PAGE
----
Now in its seventh year, the Saltaire Arts Trail brings the village to life as thousands of people come to see craft fairs, art exhibitions and displays in open houses.
It grew out of September’s annual Saltaire Festival which brings together many different art forms including music, performance and food. Because so many of Saltaire Festival’s visitors were drawn specifically to the visual arts on display, a decision was made to launch the Saltaire Arts Trail. And in 2011 the trail broke off from the festival and moved to May.
Since its inception, the Arts Trail has been run by a dedicated team of volunteers, who have worked hard over the year to make the event on a par with the well-funded galleries and events around Yorkshire. What makes it stand out, however, is that it is run by the local community.
“It’s gone from strength to strength,” says creative director Amanda Chinneck. “We’ve had excellent visitor feedback. People are coming to the village specifically because they are fans of contemporary art and crafts, and enjoy having a look around people’s houses.”
Last year’s event saw a 20 per cent rise in attendees from the year before with an estimated 9,000 visitors. The residual effect on the local economy cannot be underestimated, with cafés, shops and restaurants all feeling the benefit. This year, further efforts have been made to incorporate these venues into the Arts Trail.
“We introduced a new strand to the programme last year which was a way to better involve businesses in the Arts Trail rather than them just being a service provider. So what I introduced was the schools Art Trail. We recruited eight schools from the Bradford district to respond to a brief – this year’s theme was ‘Fly Me to the Moon’ – and they interpret that visually in any way they want. Then we link each school with a café or shop, and they display the art works within their premises.”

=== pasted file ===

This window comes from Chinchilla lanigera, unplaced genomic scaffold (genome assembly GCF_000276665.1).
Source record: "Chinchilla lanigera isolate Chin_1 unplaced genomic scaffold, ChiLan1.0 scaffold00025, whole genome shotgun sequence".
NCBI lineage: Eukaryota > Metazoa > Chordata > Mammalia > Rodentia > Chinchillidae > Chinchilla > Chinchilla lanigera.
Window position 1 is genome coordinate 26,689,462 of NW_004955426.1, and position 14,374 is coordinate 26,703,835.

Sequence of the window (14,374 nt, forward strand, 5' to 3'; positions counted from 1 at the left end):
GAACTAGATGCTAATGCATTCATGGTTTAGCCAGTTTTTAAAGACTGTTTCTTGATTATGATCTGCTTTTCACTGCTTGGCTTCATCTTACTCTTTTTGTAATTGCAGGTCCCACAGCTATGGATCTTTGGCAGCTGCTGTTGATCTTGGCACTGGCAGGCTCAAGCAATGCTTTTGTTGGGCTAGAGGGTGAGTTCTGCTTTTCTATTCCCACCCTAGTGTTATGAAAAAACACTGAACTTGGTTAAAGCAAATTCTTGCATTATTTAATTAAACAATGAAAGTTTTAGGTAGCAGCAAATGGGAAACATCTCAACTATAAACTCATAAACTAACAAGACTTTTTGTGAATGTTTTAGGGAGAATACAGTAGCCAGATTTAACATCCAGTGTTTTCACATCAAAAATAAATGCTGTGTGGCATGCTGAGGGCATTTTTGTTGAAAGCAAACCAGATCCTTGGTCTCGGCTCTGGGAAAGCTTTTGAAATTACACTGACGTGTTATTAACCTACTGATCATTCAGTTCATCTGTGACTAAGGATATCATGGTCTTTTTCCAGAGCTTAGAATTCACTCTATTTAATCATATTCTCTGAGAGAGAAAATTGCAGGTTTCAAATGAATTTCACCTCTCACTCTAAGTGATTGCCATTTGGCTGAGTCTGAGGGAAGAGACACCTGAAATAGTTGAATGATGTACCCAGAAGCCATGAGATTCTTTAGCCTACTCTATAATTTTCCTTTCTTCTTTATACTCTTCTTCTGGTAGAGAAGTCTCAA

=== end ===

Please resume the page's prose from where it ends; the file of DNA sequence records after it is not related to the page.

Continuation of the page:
One of the most popular parts of the Saltaire Arts Trail is the open houses, where 13 properties around the village are open to the public, each with individually curated exhibitions. “I think it’s a bit of cliché to say that people are intimidated by visiting art galleries,” says Amanda. “But people do like the fact that they are seeing an artwork in a more domestic environment.”
Yvonne Carmichael has opened up her house for the past five years and thinks that the Arts Trail is a fantastic opportunity to see some high quality displays.
“I organise a lot of exhibitions in unusual places like empty shop units,” she says. “But you can get an empty shop unit in Leeds for three days and not have anywhere near the number of people who come through on the Arts Trail. I love the fact that it’s a really mixed audience – you don’t just have gallery-goers. You get a lot of people who perhaps wouldn’t go to a gallery.” Yvonne will be exhibiting a series of short videos under the title Chore-orgraphy. “They’re videos of me thinking about actions you might do in the house. There’s one video where I’m doing Shake and Vac on the stairs, but you can’t tell quite what it is that you’re looking at to start with. They’re done very carefully, and it’s thinking about how we look at chores, and then how you might choreograph those chores.”
It is the sense of community that Yvonne enjoys the most. She said: “It’s the one time of the year where you get to meet the people who live locally and actually talk to them.”
Saltaire Art Trail, May 25-27, www.saltaireartstrail.co.uk